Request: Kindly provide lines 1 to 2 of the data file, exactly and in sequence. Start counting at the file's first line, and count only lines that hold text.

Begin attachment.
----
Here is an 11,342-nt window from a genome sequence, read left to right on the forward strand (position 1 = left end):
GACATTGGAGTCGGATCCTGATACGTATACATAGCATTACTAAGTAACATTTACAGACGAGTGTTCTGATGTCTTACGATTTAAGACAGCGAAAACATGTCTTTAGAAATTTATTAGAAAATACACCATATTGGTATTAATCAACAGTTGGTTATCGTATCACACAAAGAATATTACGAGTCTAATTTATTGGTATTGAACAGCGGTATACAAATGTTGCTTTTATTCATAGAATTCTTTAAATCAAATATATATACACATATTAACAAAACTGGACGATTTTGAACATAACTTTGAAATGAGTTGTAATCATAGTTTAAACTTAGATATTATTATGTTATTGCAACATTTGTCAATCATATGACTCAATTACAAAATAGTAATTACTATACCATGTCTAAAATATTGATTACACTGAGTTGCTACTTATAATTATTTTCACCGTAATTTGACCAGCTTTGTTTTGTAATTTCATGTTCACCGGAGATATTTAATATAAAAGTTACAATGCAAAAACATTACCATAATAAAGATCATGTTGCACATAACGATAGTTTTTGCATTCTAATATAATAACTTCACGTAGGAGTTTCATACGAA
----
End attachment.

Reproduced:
Here is an 11,342-nt window from a genome sequence, read left to right on the forward strand (position 1 = left end):
GACATTGGAGTCGGATCCTGATACGTATACATAGCATTACTAAGTAACATTTACAGACGAGTGTTCTGATGTCTTACGATTTAAGACAGCGAAAACATGTCTTTAGAAATTTATTAGAAAATACACCATATTGGTATTAATCAACAGTTGGTTATCGTATCACACAAAGAATATTACGAGTCTAATTTATTGGTATTGAACAGCGGTATACAAATGTTGCTTTTATTCATAGAATTCTTTAAATCAAATATATATACACATATTAACAAAACTGGACGATTTTGAACATAACTTTGAAATGAGTTGTAATCATAGTTTAAACTTAGATATTATTATGTTATTGCAACATTTGTCAATCATATGACTCAATTACAAAATAGTAATTACTATACCATGTCTAAAATATTGATTACACTGAGTTGCTACTTATAATTATTTTCACCGTAATTTGACCAGCTTTGTTTTGTAATTTCATGTTCACCGGAGATATTTAATATAAAAGTTACAATGCAAAAACATTACCATAATAAAGATCATGTTGCACATAACGATAGTTTTTGCATTCTAATATAATAACTTCACGTAGGAGTTTCATACGAA